What Is a ‘Likability Quotient’ (and How Can You Increase Yours)?

What Is a ‘Likability Quotient’ (and How Can You Increase Yours)?
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You’ve heard of the intelligence quotient, or IQ, and you probably know it’s not a super reliable way to determine how smart you are. But did you know there’s a “likability quotient,” too, and you can take steps to influence yours and, thus, make yourself more likable?

What is a likability quotient?

Dr. Hendrie Weisinger, an expert on emotional intelligence, wrote about this in 2015, explaining that likability is “a key predictor to success in all areas of life.” Simply put, however likable you are will directly influence how successful you are in your friendships, romantic endeavours, professional field, and familial relationships.

The quotient here refers to the measurement of your likability, which you can generally gauge by how people treat and interact with you. Weisinger used getting party invitations or job promotions as indicators of your likability and its related successes, but think about how you engage with everyone around you. If your siblings regularly call you to tell you about their day, your friends trust you with secrets or invite you to important events, or you have meaningful romantic entanglements, you can feel confident your likability quotient is high.

How can you increase your likability quotient?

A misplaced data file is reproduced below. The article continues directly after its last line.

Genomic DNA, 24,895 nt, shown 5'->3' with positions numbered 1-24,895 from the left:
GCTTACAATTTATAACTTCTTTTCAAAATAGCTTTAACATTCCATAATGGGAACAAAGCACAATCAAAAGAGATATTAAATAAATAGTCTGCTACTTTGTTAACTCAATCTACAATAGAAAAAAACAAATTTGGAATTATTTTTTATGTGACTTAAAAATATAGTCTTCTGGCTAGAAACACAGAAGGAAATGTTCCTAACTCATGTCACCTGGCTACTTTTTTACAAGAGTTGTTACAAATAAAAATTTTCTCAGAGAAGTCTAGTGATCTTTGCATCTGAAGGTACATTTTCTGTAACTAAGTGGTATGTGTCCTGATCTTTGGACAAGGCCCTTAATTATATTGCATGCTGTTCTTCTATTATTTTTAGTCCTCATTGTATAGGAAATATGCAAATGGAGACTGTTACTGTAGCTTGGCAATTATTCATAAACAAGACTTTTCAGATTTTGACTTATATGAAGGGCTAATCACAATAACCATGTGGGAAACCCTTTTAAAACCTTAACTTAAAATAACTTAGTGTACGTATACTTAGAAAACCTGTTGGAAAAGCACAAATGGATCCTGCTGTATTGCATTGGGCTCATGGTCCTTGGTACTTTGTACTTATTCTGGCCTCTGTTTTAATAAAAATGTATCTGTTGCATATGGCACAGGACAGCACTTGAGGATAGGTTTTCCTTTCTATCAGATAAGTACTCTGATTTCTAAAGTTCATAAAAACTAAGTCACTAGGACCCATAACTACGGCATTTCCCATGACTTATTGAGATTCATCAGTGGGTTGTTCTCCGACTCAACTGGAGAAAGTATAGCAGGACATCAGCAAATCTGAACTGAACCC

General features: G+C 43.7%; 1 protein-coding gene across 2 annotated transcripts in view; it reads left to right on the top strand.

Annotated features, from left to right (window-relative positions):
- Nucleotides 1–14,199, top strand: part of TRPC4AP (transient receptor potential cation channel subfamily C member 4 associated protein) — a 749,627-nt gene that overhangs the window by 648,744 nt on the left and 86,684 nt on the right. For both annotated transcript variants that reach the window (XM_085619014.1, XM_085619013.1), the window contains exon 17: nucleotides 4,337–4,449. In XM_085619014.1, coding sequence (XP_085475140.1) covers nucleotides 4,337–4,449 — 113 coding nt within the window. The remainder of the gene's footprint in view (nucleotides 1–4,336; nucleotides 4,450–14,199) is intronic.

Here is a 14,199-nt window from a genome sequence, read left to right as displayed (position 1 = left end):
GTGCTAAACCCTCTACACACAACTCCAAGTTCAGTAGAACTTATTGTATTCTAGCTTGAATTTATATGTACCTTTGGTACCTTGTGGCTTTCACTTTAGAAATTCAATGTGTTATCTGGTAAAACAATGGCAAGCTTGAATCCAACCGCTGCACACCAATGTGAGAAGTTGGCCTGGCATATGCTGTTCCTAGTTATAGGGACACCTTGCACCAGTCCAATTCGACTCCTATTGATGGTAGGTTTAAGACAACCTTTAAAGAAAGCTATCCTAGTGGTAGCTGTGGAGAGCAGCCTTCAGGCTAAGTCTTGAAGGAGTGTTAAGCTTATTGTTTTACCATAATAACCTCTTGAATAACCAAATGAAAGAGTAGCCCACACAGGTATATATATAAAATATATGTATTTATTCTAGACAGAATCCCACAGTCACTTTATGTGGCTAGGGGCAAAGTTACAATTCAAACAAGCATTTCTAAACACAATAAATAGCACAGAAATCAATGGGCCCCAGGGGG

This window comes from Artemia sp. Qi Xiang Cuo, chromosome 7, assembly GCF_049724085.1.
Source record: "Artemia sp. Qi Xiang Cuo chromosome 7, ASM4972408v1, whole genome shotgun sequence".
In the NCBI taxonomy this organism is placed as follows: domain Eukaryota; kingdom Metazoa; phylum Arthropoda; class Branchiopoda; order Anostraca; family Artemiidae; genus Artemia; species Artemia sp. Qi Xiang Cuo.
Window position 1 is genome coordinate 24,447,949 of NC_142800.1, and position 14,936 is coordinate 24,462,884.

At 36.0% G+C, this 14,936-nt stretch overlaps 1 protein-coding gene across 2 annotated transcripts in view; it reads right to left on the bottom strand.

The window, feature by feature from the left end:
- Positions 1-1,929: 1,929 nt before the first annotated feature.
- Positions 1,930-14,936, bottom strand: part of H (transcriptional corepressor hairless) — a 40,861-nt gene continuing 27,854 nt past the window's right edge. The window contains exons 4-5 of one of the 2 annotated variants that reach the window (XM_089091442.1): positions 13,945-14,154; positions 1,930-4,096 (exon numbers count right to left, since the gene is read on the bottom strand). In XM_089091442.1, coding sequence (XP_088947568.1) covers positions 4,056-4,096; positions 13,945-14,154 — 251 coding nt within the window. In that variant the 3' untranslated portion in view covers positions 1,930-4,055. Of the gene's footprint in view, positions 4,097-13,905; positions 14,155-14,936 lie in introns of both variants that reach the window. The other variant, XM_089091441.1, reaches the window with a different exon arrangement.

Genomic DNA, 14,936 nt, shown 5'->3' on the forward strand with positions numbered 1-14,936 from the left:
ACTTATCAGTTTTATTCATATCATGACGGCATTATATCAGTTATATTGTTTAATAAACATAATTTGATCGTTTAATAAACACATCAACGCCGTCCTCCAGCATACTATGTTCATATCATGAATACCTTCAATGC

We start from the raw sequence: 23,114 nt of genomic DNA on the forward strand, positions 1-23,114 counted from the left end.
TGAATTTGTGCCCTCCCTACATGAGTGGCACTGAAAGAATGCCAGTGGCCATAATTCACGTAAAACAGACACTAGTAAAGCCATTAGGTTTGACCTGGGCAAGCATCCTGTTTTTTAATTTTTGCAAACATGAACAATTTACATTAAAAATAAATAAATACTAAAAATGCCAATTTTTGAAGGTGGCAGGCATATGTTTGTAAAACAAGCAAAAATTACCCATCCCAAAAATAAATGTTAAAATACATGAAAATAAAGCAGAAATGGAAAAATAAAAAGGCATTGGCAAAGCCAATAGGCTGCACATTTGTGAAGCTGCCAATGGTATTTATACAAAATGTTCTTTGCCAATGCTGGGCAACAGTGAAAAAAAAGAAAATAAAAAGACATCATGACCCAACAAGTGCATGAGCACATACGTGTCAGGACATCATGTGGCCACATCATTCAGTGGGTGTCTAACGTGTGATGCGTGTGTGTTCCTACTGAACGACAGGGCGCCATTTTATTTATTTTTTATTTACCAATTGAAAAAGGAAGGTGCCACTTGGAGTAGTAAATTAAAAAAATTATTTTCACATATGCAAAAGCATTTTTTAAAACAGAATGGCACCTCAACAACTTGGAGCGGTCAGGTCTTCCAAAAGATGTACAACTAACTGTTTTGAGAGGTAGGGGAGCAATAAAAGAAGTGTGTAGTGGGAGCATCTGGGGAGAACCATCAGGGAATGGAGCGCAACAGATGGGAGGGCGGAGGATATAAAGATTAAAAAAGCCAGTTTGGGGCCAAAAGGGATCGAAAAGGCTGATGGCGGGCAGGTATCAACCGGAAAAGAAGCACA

Weisinger’s writing suggests focusing on your sense of humour and your listening skills, and while both of those will make you appealing to others, there are a few other things to consider, too. This week, Dr. Jack Schafter, a former FBI behavioural analyst, expanded on Weisinger’s suggestions in his own work for Psychology Today, advising you to look at these so-called “laws” of attraction:

  • The Law of Similarity. People with similar ideas, attitudes, and interests tend to bond. If you want to be likable, consider the groups to which you want to appeal — and whether the people in them share your interests. It will be easier to be liked by those with whom you share common ground.
  • The Law of Misattribution. Here, Schafter points out that when people are enjoying themselves, they tend to associate their good vibes with whoever is near them at the time. Surround yourself with people who are having fun or racking up endorphins — whether at the gym or an office happy hour — and you’ll be associated with good times, increasing your likability.
  • The Law of Curiosity. “When you behave in a manner that produces curiosity in another person, it significantly increases the chances that individuals will want to interact with you to satisfy their curiosity,” Schafter writes. Talk about your unique experiences, like if you were raised in a different environment than where you live or if you studied something offbeat in college. Give people something to be curious about.
  • The Law of Self-Disclosure. Be vulnerable, but not performative, when engaging with others. This can help you develop close bonds, as people are naturally inclined to open up and get involved with people who are sincere. They’ll likely be vulnerable in response, and now you have some true ties together.
  • The Law of Humour. This one is obvious, but when you’re funny, people will like you. Don’t be afraid to let your goofy side show.
  • The Law of Availability or Scarcity. Don’t make yourself too available to people, at least not off the bat. This ties into what we were talking about with curiosity: You should leave people wanting more when you engage with them, so they have a reason to seek you out. Don’t be desperate; make it clear you are an in-demand commodity.

Essentially, be open, be funny, and don’t be fake or desperate, if you want to increase your LQ. Then, get ready to let the successes flow.

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